A highlight of my trips to Kiev has been visiting the Progressive synagogue, Congregation Hatikvah. It was hardly necessary for Rabbi Alex Duchovny to explain their hope (Hatikvah): upgrade their small, shabby facilities, to help make Progressive Judaism attractive as a religious force in Ukraine, where Orthodox institutions, even if not Orthodox lifestyles, are dominant. Well, the good news is that today a new, modern, Progressive synagogue in Kiev is in process, thanks to the hopes and dreams of Rabbi Alex and his congregation and the generosity of the Beutel, Klau, and Molloy-Posner families. As Oscar Hammerstein taught, “You gotta have a dream. If you don’t have a dream, how you gonna have a dream come true?”
As I contemplate the 25 member congregations of the Union for Reform Judaism whose names include the word tikvah, hope, I ponder what their hopes and dreams are. With two exceptions, which chose Tikvah because they hoped people would come and join, they have not articulated – at least on their websites – what they were hoping for when they started out, nor what they are hoping and working to achieve today.
One Congregation Beth Tikvah explained its naming decision not to be Temple Beth Tikvah to emphasize community rather than building. Did similar thinking apply in the nine other Beth Tikvah Congregations, and what was the deciding factor at the 10 that opted to be Temples? (Size and style undoubtedly determined the choice for the one that identifies as a Chavurah.) Similarly, we might speculate why three chose to prefix their Tikvah with B’nai, and 11 chose Beth or Bet. (One chose Or Tikvah, Light of Hope.) Can we assume that the three Kol Tikvahs and the three Shir Tikvahs (“voice of hope” and “song of hope,” respectively) are committed singing congregations? I wouldn’t bet on it. Nor do I suspect any particular push toward singing Hatikva, Israel’s anthem, as an expression of the value they place on Israel and Zionism. (I’d be delighted to have someone respond to this blog post and tell me how wrong I am.)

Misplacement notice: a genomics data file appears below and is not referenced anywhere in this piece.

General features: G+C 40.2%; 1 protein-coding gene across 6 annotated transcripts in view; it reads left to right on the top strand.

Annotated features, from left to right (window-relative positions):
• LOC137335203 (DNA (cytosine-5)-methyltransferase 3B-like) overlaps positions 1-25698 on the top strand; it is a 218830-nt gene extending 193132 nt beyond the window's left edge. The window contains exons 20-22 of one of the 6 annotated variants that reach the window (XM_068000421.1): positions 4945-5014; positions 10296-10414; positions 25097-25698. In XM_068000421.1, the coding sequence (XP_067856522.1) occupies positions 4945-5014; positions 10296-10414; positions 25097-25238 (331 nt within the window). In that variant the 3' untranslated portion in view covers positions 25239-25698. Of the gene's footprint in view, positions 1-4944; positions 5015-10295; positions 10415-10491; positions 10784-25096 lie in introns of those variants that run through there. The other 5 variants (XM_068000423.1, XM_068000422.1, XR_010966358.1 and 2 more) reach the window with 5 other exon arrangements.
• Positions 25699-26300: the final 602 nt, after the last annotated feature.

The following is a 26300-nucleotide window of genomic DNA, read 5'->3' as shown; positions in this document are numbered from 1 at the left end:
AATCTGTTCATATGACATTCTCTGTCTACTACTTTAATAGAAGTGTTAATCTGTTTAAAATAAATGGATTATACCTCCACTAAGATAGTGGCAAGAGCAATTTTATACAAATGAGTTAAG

My ongoing interest in congregational names and how they came to be emerges from three of the things that interest me most about synagogues – the extent to which they are process-driven, values-driven, and market-driven.
Process: Who decides, and how?
A typical process, as reported repeatedly in the Tikvah network, is a couple of families in a relatively isolated area coming together for Shabbat dinner, and talking about organizing a synagogue. Often they were smart enough to check out the available resources, especially the then-Regional Directors of the Union. One nascent Beth Tikvah had planned to call itself Beth Israel, until the R.D. reminded them there already was a Beth Israel in the greater community and urged them to be distinctive. So name selection involved a process of dialogue and consensus, as well as market-consciousness.
Because all the Tikvah congregations were start-ups, not break-aways, name selection probably preceded rabbi selection, and thus was a lay function, perhaps with guidance from the URJ. (My hypothesis is that in breakaway congregations, the rabbi is the decisive influence in name selection, and as I have discussed before, breakaways often include shalom in their names, to mask the rancor of the split.)
Marketing: Are you hoping or strategizing?